Among others, it ties together the embarrassment to Hitler by the running prowess of the american Jesse Owen, the mysterious last minute exclusion by the US team of their jewish runner, and more generally the inability of the US to take a high moral ground back then — with its Jim Crow seggregation laws at home. At times the article also fast forwards to today’s reality in a ‘back-to-the-future’ style. In sports, corruption may at times take place, and the consequences for the sport — particularly given the attraction for the youth–, are far from negligible.

Such corruption needs to be deterred, and when it does take place, exposed and addressed. But some corruption within sports ought not divert focus from broader misgovernance in the form of abuse of some professional sports as a political instrument by powers well above the players and sport leaders themselves. We are plagued by a corrupt polity, which promotes unlawful and/or immoral behavior. Public interest has no practical significance in everyday behavior among the ruling factions. The real problems of our world are not being confronted by those in power.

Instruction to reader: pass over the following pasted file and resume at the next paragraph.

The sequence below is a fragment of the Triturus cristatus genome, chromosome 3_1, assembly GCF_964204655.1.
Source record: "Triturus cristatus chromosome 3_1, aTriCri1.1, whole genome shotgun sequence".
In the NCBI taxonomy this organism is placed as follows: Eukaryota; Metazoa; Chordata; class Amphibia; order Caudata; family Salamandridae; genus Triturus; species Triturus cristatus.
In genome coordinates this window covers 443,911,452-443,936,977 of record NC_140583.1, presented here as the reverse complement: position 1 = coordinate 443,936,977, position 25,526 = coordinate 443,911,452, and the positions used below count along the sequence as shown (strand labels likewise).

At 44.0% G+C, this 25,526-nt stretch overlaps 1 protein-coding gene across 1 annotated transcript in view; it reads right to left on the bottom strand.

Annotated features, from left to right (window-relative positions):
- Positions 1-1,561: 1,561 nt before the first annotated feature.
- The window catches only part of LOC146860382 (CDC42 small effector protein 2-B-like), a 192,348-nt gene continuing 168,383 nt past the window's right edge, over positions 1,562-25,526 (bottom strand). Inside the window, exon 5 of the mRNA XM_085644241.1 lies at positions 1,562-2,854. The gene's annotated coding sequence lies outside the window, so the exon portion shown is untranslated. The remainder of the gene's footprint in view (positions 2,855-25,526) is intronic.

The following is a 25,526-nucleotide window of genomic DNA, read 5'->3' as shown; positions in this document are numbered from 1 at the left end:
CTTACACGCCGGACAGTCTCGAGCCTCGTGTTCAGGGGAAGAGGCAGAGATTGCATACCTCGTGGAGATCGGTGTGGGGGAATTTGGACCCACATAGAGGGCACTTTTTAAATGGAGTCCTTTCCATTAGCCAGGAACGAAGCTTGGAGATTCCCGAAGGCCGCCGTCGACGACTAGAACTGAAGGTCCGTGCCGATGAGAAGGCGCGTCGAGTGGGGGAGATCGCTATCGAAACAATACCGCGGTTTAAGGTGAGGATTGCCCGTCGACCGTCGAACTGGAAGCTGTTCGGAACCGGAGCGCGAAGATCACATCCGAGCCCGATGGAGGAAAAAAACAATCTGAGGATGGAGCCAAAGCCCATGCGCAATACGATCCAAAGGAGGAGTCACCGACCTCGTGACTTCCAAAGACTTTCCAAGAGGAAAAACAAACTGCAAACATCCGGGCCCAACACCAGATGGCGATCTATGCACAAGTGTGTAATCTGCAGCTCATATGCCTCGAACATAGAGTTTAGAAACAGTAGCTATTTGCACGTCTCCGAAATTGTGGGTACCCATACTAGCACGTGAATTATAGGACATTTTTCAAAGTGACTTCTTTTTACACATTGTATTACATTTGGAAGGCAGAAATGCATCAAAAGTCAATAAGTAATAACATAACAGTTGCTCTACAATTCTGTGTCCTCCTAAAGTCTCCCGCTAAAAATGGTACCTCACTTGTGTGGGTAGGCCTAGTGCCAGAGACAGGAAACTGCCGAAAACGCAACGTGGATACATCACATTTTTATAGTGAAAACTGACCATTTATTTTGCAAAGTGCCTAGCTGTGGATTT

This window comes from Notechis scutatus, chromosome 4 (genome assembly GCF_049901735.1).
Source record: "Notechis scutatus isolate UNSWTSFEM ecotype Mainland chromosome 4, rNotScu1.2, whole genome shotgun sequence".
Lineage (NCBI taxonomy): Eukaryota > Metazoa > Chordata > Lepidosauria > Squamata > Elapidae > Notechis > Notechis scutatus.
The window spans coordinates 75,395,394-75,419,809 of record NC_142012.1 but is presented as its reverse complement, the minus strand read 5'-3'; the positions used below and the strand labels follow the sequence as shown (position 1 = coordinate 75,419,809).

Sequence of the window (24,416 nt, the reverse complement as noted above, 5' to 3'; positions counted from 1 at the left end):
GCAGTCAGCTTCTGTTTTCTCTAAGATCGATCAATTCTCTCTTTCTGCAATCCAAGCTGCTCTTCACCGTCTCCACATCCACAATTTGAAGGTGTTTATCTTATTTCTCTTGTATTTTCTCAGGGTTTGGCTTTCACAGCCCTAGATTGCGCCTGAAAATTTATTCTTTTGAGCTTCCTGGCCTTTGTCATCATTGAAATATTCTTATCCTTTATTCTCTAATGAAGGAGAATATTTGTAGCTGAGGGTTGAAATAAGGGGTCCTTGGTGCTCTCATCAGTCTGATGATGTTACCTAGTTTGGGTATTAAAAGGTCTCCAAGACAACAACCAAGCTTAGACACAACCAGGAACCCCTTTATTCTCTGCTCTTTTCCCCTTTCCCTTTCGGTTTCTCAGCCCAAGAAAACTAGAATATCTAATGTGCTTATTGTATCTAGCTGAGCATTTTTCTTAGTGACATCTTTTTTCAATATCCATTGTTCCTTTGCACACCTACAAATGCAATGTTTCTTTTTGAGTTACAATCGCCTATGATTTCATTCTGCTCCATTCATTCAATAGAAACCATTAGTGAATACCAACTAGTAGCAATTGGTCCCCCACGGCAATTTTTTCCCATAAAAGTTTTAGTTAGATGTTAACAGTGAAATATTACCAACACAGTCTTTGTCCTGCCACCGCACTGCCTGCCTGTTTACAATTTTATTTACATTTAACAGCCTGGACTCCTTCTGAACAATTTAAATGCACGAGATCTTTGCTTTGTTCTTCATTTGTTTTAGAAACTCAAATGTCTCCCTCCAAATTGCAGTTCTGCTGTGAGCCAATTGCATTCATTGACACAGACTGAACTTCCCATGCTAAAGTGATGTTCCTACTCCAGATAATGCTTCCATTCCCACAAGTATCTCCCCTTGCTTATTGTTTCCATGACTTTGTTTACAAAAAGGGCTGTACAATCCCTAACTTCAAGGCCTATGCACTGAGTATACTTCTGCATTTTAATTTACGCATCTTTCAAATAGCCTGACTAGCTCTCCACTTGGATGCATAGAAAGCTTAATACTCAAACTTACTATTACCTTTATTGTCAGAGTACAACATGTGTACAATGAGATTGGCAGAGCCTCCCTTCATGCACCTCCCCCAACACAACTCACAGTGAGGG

In the guise of public service, they use whatever comes to hand for personal gain. They are insane with and for power. F H (unknown) Definition of Corruption: Corruption may come in many forms, often in politics and sport. Politicians on a quite regular basis have been found guilty of corruption, as with sports persons. Politicians use unethical techniques to gain an advantage in an election, to gain more money, votes or to simply put them in a better position than somebody else. There is corruption in the police force, in law and order and even in the management of the Olympic Games.

Corruption is caused mainly by the desires of power and want. Corruption is not necessarily bad, but very often creates a negative atmosphere. Detrimental corruption does not bring about any good – “corruptio optima pessime” Cricket:There have been numerous examples of corruption in sport in Australia lately. Shane Warne and Mark Waugh both accepting bribes presented to them by an Indian bookmaker in exchange for knowledge of ground conditions and weather at a cricket ground. This information would undoubtedly give the bookmaker a better knowledge of the game – even if it was only the weather and grounds.

Chess:An article in The Sun Herald 21st March this year, about cheating in chess games, by using a computer to suggest moves is another prime example of corruption. A 55-year-old amateur Clemens Allwermann amazingly performed at grandmaster chess level in a prestigious chess tournament. Apparently, he hid a small microphone underneath his tie. He told his moves to another person receiving the call, then that person used a computer to tell him his moves. The amateur won the tournament, playing at grandmaster level.